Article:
A recent study conducted by MailerMailer found that, email messages scheduled as the work day begins and progresses see a marked decline in click rates, with rates not picking up again until the afternoon, before peaking overnight; the report covered more than 1.2 billion opt-in email newsletters sent in 2011.
Average click rates began declining at 6 AM and were lowest at 12 PM (1.3%), but increased steadily to 2.4% at 4 PM, reaching a peak of 5.8% at 12 AM.
Email open rates also were found to decline during the workday, before picking up in the afternoon and hitting highs of 18-19% at midnight. This contrasts with March 2012 findings from an Informz study of its association clients’ email performance in 2011, which suggested that email open rates were best in the morning, while click rates performed best in the late afternoon. It is worth noting that the email client samples were obviously different, but also that both the open rates and click rates found in the Informz study were significantly higher than in the MailerMailer study (the former with open rate highs of 39.2% and click rate highs of 21%).
Data from MailerMailer’s “Email Marketing Metrics Report” indicates that open rates were highest on Monday (11.6%) and Tuesday (11.5%) and lowest on Saturday (9.5%). Overall, open rates averaged 12.3%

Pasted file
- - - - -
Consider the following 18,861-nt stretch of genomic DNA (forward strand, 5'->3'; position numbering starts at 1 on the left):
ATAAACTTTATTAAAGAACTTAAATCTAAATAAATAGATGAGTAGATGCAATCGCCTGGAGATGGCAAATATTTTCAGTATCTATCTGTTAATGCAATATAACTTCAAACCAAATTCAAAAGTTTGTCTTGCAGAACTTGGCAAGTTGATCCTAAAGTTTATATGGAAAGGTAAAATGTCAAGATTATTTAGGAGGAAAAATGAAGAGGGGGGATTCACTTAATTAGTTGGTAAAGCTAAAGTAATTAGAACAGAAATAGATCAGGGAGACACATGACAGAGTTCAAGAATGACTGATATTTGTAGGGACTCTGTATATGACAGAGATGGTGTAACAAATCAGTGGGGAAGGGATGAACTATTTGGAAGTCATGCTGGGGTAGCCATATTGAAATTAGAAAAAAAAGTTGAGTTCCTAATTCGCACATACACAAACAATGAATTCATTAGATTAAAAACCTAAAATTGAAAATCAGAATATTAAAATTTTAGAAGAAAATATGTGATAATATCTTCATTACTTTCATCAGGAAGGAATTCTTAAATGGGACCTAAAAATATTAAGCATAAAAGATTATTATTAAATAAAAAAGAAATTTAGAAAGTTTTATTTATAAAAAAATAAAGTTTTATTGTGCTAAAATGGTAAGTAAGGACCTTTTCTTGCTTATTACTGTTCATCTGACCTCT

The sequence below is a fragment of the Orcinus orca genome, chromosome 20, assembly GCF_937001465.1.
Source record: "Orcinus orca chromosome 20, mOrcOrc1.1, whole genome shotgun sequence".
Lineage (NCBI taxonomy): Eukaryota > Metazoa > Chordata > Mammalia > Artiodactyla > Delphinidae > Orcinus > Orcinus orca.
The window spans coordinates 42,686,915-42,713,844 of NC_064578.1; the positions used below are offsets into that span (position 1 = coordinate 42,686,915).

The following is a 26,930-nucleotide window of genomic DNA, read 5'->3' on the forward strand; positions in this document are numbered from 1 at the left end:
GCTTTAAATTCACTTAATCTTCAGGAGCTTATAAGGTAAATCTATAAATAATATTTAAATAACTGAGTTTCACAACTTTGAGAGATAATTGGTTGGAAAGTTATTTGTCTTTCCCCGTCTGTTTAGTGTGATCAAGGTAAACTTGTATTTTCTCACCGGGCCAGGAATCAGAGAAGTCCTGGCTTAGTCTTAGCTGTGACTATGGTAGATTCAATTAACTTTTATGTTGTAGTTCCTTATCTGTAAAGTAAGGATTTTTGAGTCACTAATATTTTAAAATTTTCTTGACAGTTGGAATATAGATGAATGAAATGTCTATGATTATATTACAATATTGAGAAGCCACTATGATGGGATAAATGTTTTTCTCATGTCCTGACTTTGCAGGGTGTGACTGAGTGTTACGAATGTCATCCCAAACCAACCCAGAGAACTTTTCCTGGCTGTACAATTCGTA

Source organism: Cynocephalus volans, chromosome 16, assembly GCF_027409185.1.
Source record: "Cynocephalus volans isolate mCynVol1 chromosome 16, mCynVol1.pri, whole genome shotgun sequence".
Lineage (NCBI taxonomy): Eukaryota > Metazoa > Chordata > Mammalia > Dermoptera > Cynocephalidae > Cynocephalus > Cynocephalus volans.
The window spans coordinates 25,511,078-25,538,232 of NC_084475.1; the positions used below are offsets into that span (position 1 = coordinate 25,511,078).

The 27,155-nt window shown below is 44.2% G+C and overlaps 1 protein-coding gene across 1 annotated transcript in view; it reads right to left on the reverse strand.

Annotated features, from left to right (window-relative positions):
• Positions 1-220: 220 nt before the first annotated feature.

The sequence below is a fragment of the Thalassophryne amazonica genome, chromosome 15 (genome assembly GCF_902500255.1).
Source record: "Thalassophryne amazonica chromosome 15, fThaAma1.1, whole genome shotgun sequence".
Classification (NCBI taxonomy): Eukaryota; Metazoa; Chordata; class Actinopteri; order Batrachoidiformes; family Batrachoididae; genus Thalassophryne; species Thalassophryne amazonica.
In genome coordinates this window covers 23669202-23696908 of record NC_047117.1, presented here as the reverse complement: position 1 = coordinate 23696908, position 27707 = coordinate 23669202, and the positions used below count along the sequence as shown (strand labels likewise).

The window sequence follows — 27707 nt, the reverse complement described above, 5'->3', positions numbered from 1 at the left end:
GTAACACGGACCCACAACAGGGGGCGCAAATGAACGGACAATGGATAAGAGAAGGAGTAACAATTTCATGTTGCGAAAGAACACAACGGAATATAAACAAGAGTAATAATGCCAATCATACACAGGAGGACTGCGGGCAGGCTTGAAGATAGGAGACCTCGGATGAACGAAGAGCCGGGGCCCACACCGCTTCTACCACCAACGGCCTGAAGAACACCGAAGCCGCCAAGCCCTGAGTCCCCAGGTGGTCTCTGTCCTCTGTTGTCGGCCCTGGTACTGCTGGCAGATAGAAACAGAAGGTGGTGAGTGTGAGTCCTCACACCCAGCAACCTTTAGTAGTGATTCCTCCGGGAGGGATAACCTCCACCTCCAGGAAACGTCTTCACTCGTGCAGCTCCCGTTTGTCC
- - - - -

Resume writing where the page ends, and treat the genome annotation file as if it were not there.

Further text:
Further details from the MailerMailer report indicate that personalizing emails may have a negative effect on open and click rates. While emails that were not personalized saw an average open rate of 11.5%, those with the subject line only personalized saw an average open rate of only 5.2%, while those with both subject line and message personalized saw an average rate of 3.2%.
What does this mean? My take is that more, and more people (email readers) are becoming savvier about email and email campaigns. They leave the ‘questionable’ email for later in the work day and deal only with email from people they know. Furthermore readers seem less impressed with the fact that a company has data mined their name and inserted it into a form letter. First in, first out, does not seem to apply as much anymore.